Remembering 158 years of newspapers printed in New Plymouth
Even when former Taranaki Daily News editor Lance Girling-Butcher went to sleep his work would find its way into his subconscious.
"What a lot of people don't know is that I can hear the press from my bedroom," he says of the whump, whump, whump of the massive
"When the press starts rolling there is a bit of an inevitability about it," he says.
"If I had written something that I was worried about or thinking on, when I heard the press start I would always think, oh well there is nothing I can change now."
Last night was the final time Girling-Butcher would have heard that
It's a move that should actually go largely unnoticed except that it will produce a better paper for readers and advertisers with colour on every page and sharper, more true-to-life pictures.
It will also come at a cost of 23 jobs, though in an industry constantly integrating new technology and methods of production the move is largely inevitable, especially as the media industry cuts costs and seeks efficiencies to a business model increasingly integrating digital products.
Regardless of how long such a move has been on the radar it marks a significant spiritual shift for the Taranaki Daily News, which has a proud history of self-reliance and innovation and a near-perfect record of just one edition out of 49,000 not making it off the press.
That record often took the effort of everyone on staff to keep, but making sure the paper got out on time and with as few errors as possible was everyone's responsibility, Girling-Butcher says.
"When Synfuel at
If it wasn't blacking out there were times staff were woken from their beds to come to work to help pack, wrap or stack the papers. Times they were called back in to help make deliveries through rain, hail and even snow. Once the general manager had to spend his Christmas day on the press to get one of the first Boxing Day editions out.
Printing centre manager Gavin Vickers has overseen the running of the press for the last 20 years. He was the man with the overall responsibility of making sure there was a paper to deliver each morning. If things went wrong it was Vickers who had to come up with a solution. In his
Fittingly he began with Taranaki Newspapers as a 12-year-old delivery boy. From that early employment he worked his way up the ladder and back from the letter box for 37 years, the last two decades of which have been spent with the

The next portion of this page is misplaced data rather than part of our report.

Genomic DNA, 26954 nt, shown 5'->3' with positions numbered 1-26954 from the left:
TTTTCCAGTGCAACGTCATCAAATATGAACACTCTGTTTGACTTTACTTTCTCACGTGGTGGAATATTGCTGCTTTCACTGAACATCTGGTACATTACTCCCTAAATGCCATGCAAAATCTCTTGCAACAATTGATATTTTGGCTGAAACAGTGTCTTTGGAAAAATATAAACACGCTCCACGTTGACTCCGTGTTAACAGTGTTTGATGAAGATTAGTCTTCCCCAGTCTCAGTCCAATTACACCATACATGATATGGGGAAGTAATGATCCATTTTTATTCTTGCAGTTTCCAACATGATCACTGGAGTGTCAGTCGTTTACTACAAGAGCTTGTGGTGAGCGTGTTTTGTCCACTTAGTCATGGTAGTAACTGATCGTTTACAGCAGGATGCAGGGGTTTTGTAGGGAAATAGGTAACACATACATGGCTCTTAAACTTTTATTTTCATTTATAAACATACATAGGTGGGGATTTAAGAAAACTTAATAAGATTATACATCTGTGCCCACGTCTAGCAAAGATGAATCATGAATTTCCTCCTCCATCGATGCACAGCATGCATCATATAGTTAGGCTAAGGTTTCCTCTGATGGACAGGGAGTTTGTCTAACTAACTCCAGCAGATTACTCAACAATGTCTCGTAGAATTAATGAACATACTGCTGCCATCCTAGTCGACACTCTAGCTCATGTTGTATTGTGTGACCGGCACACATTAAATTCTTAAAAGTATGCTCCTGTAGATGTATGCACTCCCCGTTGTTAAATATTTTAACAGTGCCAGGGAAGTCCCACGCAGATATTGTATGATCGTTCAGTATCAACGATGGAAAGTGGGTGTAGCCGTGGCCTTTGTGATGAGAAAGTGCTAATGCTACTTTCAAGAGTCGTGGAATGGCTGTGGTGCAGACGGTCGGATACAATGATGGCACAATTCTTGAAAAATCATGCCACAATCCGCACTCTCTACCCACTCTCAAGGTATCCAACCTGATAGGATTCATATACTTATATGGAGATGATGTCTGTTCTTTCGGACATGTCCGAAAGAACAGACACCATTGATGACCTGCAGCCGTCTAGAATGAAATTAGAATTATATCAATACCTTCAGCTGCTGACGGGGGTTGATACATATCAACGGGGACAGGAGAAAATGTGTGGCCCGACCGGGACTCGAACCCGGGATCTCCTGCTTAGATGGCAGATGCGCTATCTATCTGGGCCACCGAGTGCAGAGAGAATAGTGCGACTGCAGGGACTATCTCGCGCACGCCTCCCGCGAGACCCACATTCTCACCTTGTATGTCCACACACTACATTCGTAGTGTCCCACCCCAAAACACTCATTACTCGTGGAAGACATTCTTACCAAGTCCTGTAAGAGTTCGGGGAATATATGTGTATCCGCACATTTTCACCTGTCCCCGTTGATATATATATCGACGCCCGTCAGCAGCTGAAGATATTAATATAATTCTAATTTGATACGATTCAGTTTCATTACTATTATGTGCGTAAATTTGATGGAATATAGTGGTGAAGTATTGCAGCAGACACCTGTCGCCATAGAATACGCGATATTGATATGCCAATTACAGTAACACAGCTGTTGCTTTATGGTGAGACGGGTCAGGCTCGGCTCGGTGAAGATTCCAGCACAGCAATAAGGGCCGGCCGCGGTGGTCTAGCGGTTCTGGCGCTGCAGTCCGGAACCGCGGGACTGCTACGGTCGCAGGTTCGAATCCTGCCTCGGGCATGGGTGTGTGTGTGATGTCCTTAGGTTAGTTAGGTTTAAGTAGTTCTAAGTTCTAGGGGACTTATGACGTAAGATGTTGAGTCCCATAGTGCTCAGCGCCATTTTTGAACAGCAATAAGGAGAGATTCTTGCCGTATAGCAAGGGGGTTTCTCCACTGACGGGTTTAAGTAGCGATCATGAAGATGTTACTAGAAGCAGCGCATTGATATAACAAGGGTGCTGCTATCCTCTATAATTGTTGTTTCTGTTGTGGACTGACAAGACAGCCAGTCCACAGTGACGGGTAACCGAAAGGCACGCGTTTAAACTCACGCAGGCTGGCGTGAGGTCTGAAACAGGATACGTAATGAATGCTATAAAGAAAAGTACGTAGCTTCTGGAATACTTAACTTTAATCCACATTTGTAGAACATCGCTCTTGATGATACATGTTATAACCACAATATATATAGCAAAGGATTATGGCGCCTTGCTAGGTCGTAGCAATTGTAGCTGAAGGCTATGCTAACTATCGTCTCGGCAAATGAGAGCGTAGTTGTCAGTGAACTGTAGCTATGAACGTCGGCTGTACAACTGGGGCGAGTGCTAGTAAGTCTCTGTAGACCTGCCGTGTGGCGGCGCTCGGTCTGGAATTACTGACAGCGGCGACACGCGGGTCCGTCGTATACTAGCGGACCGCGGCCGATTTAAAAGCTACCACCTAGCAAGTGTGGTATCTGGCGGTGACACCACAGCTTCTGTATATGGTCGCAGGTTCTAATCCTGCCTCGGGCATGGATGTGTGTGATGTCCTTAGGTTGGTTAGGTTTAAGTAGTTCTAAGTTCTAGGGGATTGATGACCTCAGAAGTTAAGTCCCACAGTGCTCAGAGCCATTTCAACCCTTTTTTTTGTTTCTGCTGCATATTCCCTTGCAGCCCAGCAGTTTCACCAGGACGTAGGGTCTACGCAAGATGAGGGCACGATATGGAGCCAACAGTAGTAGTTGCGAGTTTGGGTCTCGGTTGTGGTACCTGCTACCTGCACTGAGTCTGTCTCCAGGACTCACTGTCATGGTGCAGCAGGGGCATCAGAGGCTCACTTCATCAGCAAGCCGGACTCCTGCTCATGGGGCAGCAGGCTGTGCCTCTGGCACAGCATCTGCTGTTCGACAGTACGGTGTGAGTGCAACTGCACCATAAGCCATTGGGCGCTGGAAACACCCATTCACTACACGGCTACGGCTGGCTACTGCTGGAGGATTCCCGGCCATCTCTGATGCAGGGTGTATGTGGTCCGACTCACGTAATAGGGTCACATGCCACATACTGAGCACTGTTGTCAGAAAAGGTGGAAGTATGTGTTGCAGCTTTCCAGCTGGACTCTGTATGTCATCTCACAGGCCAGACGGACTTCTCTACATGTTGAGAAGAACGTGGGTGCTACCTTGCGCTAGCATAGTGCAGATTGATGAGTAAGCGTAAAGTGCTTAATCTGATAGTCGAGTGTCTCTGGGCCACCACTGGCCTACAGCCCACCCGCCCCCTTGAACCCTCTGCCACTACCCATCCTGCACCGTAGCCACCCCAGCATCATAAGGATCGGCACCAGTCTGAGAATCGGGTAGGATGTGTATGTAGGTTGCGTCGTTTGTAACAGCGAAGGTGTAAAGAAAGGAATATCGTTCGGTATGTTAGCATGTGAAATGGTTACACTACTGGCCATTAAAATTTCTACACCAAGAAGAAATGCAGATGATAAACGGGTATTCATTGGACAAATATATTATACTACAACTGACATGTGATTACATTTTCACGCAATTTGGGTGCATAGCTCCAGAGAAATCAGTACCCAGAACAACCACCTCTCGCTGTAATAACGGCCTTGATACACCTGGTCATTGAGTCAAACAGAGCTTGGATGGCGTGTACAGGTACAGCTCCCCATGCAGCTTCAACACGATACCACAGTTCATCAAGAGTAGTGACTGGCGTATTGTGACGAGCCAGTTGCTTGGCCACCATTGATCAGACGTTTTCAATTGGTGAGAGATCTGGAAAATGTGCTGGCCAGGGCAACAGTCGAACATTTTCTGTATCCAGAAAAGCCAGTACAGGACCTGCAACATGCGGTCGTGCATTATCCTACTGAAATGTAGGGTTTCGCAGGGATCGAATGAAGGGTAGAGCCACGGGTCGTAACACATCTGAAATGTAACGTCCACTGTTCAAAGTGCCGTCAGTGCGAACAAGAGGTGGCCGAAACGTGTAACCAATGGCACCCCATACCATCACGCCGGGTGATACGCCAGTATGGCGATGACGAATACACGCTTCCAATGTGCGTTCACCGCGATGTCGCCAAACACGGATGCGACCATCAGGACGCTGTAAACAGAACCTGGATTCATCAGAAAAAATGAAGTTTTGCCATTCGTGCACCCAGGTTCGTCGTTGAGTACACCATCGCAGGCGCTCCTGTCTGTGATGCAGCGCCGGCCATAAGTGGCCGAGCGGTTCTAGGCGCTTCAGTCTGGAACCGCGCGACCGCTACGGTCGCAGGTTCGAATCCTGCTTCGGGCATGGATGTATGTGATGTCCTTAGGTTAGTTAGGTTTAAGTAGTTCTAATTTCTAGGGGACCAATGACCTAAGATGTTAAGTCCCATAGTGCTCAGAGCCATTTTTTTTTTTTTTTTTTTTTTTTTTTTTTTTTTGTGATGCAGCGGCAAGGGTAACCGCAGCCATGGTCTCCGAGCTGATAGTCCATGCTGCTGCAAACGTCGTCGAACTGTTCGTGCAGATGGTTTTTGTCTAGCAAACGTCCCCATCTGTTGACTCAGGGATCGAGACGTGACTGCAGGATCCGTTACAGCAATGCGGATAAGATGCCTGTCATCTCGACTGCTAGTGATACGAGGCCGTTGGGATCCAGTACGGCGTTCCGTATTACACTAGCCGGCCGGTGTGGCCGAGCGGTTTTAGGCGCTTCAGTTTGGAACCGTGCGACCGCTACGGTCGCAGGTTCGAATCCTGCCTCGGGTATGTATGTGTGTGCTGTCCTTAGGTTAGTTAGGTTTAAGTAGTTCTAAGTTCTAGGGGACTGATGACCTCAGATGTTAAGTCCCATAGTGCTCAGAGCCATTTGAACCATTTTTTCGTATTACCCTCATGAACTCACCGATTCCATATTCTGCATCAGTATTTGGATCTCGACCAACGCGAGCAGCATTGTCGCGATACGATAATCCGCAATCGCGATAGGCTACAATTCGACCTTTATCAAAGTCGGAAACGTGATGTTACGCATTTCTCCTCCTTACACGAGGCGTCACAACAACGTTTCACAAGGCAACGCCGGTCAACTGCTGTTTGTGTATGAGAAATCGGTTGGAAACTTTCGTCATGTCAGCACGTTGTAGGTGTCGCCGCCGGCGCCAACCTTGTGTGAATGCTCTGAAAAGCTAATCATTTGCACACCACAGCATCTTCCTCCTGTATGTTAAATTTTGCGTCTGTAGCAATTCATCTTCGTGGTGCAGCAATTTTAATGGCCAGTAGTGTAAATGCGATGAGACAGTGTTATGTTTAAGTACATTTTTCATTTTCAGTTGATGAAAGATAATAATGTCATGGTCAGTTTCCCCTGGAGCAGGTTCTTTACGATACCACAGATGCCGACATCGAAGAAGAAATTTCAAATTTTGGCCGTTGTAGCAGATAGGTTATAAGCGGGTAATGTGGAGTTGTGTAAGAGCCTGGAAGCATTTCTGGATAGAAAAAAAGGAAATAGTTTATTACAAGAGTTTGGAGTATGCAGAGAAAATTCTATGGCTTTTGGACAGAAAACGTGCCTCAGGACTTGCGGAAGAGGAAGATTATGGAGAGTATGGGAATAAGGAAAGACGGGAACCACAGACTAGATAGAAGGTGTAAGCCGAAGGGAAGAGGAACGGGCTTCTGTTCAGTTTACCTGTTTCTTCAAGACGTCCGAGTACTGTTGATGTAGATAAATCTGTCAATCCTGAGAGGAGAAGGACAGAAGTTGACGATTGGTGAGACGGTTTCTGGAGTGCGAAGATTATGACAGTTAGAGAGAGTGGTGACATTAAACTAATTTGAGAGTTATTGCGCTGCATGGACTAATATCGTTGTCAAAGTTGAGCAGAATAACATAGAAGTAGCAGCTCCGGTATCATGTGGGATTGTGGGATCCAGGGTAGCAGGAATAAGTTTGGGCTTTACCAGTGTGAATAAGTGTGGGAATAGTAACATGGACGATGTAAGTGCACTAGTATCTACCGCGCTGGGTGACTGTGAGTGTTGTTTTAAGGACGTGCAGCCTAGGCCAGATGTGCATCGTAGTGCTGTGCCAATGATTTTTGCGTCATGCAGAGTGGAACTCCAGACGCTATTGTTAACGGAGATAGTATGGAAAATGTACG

"It's not the machinery or equipment or the process that will be sad to not be involved with anymore, but the people you work with. They are what make it work so well. That's what I'll really miss," he says.
The press crew are a special collection of characters. They start work when most other people are going to bed. They are often covered in ink and grease and have the look of rip, shit and bust mechanics but are highly skilled perfectionists, continuously tweaking nobs, dials and cylinders to make sure the newspaper is as good as it can be.
"Our unwritten law is 'Other industries can hide their mistakes, we print
Now a media veteran, Vickers counts the Erebus disaster in 1979 as when he truly felt the gravity of his part in getting the paper out.
"The story came to us piecemeal. First they couldn't find a plane. Then it was a plane that had been going to the Antarctic. Then it was established that it may have crashed. You could feel the whole news thing building through the evening until it was confirmed it had crashed and there were probably no survivors. Holy smack," he says.
"Because it was a New Zealand plane full of New Zealanders you really felt that there was probably someone you knew who was lost. It was my first encounter with how important it is to get the latest news to people so they knew exactly what was going on."
Like Vickers, print and publishing supervisor Graham Arthur has spent the best part of four decades working nights to get the Taranaki Daily News printed onto paper.
In his time, there was just one occasion when the paper didn't come out. It was Friday 13 November, 1999 when an electrical fault shut the press down and, for once, it could not be fixed.
'It was the only time in the history of the paper that the Daily News didn't get printed," he says.
The next day the press crew left for Hamilton and for the following week printed the paper on the press at the Waikato Times.
"We were printing our paper and getting it back to Taranaki in time to be delivered. Readers would not have even known we were printing it in Hamilton," Arthur says.
The call came at 12.40am, more than an hour after the paper had been "put to bed", the term used to describe when everything but the printing of the paper is done.
"I had finished for the night and was at home, playing cards on the internet with some Americans when one of them commented that radio news was reporting an explosion at the World Trade Centre," says veteran news editor Steve Anker.
"I switched on a news channel on the TV literally minutes after the impact and watched in amazement as a second plane circled and ploughed into the other tower.
"I grabbed the phone and alerted the late duty
To make sure it got into the paper for that morning, staff were called back into work, the existing front page was ripped up and everything was started again.
"It was a great feeling to see the Taranaki Daily News on the
"Our opposition papers from Wellington and Auckland had missed the story in their country editions because of their early deadlines. That was an even better feeling.
"Next day we came in at nine and set about producing a lunchtime edition of the Taranaki Daily News. That was another first."
Anker said it would take some getting used to not having a press on the premises.
"I never got sick of the feeling you get when you see the press running. You could go home to bed, secure in the knowledge that all was well with the
- Taranaki Daily News